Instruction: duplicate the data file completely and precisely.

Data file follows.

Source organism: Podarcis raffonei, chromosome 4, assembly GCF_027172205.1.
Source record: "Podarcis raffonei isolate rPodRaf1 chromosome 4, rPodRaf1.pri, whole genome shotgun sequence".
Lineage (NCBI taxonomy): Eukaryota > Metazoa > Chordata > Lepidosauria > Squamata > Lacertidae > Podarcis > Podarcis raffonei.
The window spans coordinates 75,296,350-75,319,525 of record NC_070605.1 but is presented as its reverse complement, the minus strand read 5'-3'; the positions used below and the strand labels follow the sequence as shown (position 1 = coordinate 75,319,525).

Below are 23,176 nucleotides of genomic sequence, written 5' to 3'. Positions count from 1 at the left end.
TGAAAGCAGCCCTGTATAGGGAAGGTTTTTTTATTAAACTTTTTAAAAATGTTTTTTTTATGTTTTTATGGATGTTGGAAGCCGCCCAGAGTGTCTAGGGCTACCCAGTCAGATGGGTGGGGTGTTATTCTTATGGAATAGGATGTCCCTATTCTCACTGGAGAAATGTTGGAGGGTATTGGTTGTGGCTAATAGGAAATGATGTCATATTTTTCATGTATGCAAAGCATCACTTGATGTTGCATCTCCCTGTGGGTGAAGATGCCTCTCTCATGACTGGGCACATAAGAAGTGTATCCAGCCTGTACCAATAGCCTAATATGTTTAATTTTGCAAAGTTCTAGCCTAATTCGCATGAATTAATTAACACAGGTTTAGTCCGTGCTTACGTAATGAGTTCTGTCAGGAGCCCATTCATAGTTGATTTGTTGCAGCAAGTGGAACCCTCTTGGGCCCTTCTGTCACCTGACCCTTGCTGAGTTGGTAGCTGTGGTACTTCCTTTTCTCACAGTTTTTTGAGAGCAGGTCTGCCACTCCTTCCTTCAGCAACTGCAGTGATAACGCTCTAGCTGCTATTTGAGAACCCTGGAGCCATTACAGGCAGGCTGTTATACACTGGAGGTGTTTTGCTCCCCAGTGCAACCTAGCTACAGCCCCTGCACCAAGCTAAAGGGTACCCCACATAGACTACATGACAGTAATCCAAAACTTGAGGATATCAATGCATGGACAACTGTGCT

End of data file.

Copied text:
Source organism: Podarcis raffonei, chromosome 4, assembly GCF_027172205.1.
Source record: "Podarcis raffonei isolate rPodRaf1 chromosome 4, rPodRaf1.pri, whole genome shotgun sequence".
Lineage (NCBI taxonomy): Eukaryota > Metazoa > Chordata > Lepidosauria > Squamata > Lacertidae > Podarcis > Podarcis raffonei.
The window spans coordinates 75,296,350-75,319,525 of record NC_070605.1 but is presented as its reverse complement, the minus strand read 5'-3'; the positions used below and the strand labels follow the sequence as shown (position 1 = coordinate 75,319,525).

Below are 23,176 nucleotides of genomic sequence, written 5' to 3'. Positions count from 1 at the left end.
TGAAAGCAGCCCTGTATAGGGAAGGTTTTTTTATTAAACTTTTTAAAAATGTTTTTTTTATGTTTTTATGGATGTTGGAAGCCGCCCAGAGTGTCTAGGGCTACCCAGTCAGATGGGTGGGGTGTTATTCTTATGGAATAGGATGTCCCTATTCTCACTGGAGAAATGTTGGAGGGTATTGGTTGTGGCTAATAGGAAATGATGTCATATTTTTCATGTATGCAAAGCATCACTTGATGTTGCATCTCCCTGTGGGTGAAGATGCCTCTCTCATGACTGGGCACATAAGAAGTGTATCCAGCCTGTACCAATAGCCTAATATGTTTAATTTTGCAAAGTTCTAGCCTAATTCGCATGAATTAATTAACACAGGTTTAGTCCGTGCTTACGTAATGAGTTCTGTCAGGAGCCCATTCATAGTTGATTTGTTGCAGCAAGTGGAACCCTCTTGGGCCCTTCTGTCACCTGACCCTTGCTGAGTTGGTAGCTGTGGTACTTCCTTTTCTCACAGTTTTTTGAGAGCAGGTCTGCCACTCCTTCCTTCAGCAACTGCAGTGATAACGCTCTAGCTGCTATTTGAGAACCCTGGAGCCATTACAGGCAGGCTGTTATACACTGGAGGTGTTTTGCTCCCCAGTGCAACCTAGCTACAGCCCCTGCACCAAGCTAAAGGGTACCCCACATAGACTACATGACAGTAATCCAAAACTTGAGGATATCAATGCATGGACAACTGTGCT